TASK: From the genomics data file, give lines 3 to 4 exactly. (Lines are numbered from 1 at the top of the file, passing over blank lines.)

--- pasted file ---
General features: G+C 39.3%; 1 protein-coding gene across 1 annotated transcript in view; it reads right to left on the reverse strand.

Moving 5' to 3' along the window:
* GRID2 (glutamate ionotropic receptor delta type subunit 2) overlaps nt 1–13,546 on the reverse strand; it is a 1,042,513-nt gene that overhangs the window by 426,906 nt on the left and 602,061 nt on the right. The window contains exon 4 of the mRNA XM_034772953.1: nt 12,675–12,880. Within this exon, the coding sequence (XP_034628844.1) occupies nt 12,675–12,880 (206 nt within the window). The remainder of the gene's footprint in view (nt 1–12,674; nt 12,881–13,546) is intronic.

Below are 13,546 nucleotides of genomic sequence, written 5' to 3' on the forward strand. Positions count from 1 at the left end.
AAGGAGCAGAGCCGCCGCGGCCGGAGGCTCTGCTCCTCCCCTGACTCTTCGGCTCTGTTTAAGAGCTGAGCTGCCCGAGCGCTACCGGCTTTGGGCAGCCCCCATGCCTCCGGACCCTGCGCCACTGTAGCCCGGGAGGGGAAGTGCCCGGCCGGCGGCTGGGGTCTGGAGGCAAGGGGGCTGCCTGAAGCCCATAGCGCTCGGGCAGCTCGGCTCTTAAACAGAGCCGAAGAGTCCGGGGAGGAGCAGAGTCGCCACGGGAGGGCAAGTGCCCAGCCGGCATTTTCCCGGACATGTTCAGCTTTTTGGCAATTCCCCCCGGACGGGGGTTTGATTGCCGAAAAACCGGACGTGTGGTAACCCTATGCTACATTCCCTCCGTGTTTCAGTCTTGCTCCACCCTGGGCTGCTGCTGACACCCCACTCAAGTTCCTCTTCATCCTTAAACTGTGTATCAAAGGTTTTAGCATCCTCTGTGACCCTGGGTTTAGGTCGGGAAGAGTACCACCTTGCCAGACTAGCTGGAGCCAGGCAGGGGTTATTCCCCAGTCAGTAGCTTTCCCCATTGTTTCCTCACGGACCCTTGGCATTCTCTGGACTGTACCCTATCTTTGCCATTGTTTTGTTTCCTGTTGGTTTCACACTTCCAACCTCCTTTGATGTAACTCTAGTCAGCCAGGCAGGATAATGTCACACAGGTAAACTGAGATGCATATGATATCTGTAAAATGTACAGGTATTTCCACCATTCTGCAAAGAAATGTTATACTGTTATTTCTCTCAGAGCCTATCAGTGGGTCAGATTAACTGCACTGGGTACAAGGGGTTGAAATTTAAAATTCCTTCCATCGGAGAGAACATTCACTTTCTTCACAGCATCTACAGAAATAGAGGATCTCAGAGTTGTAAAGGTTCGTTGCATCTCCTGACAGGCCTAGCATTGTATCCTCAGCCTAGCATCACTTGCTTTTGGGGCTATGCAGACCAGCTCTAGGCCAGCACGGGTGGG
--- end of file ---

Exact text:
* GRID2 (glutamate ionotropic receptor delta type subunit 2) overlaps nt 1–13,546 on the reverse strand; it is a 1,042,513-nt gene that overhangs the window by 426,906 nt on the left and 602,061 nt on the right. The window contains exon 4 of the mRNA XM_034772953.1: nt 12,675–12,880. Within this exon, the coding sequence (XP_034628844.1) occupies nt 12,675–12,880 (206 nt within the window). The remainder of the gene's footprint in view (nt 1–12,674; nt 12,881–13,546) is intronic.

Below are 13,546 nucleotides of genomic sequence, written 5' to 3' on the forward strand. Positions count from 1 at the left end.